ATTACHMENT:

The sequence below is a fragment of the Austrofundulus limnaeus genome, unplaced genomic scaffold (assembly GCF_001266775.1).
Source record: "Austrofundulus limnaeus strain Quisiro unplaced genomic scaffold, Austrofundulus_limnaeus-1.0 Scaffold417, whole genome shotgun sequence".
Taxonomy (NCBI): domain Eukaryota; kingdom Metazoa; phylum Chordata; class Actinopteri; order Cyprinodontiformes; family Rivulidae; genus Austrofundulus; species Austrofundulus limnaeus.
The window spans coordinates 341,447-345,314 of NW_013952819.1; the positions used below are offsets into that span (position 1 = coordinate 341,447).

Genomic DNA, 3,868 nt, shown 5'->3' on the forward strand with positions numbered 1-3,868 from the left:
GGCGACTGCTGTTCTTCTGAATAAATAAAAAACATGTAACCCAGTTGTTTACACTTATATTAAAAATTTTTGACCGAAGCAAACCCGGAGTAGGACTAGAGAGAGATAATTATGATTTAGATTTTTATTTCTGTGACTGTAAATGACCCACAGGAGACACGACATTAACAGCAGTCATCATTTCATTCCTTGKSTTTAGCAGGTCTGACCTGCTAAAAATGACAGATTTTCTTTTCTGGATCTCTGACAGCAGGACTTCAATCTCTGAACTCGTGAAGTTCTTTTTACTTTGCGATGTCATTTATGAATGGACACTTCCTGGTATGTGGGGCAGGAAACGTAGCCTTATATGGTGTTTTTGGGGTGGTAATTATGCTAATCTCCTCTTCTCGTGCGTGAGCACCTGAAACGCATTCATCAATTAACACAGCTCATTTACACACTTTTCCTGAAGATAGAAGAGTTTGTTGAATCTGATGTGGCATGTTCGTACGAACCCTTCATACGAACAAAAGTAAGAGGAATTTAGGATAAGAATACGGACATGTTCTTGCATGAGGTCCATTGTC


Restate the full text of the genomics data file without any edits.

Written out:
The sequence below is a fragment of the Austrofundulus limnaeus genome, unplaced genomic scaffold (assembly GCF_001266775.1).
Source record: "Austrofundulus limnaeus strain Quisiro unplaced genomic scaffold, Austrofundulus_limnaeus-1.0 Scaffold417, whole genome shotgun sequence".
Taxonomy (NCBI): domain Eukaryota; kingdom Metazoa; phylum Chordata; class Actinopteri; order Cyprinodontiformes; family Rivulidae; genus Austrofundulus; species Austrofundulus limnaeus.
The window spans coordinates 341,447-345,314 of NW_013952819.1; the positions used below are offsets into that span (position 1 = coordinate 341,447).

Genomic DNA, 3,868 nt, shown 5'->3' on the forward strand with positions numbered 1-3,868 from the left:
GGCGACTGCTGTTCTTCTGAATAAATAAAAAACATGTAACCCAGTTGTTTACACTTATATTAAAAATTTTTGACCGAAGCAAACCCGGAGTAGGACTAGAGAGAGATAATTATGATTTAGATTTTTATTTCTGTGACTGTAAATGACCCACAGGAGACACGACATTAACAGCAGTCATCATTTCATTCCTTGKSTTTAGCAGGTCTGACCTGCTAAAAATGACAGATTTTCTTTTCTGGATCTCTGACAGCAGGACTTCAATCTCTGAACTCGTGAAGTTCTTTTTACTTTGCGATGTCATTTATGAATGGACACTTCCTGGTATGTGGGGCAGGAAACGTAGCCTTATATGGTGTTTTTGGGGTGGTAATTATGCTAATCTCCTCTTCTCGTGCGTGAGCACCTGAAACGCATTCATCAATTAACACAGCTCATTTACACACTTTTCCTGAAGATAGAAGAGTTTGTTGAATCTGATGTGGCATGTTCGTACGAACCCTTCATACGAACAAAAGTAAGAGGAATTTAGGATAAGAATACGGACATGTTCTTGCATGAGGTCCATTGTC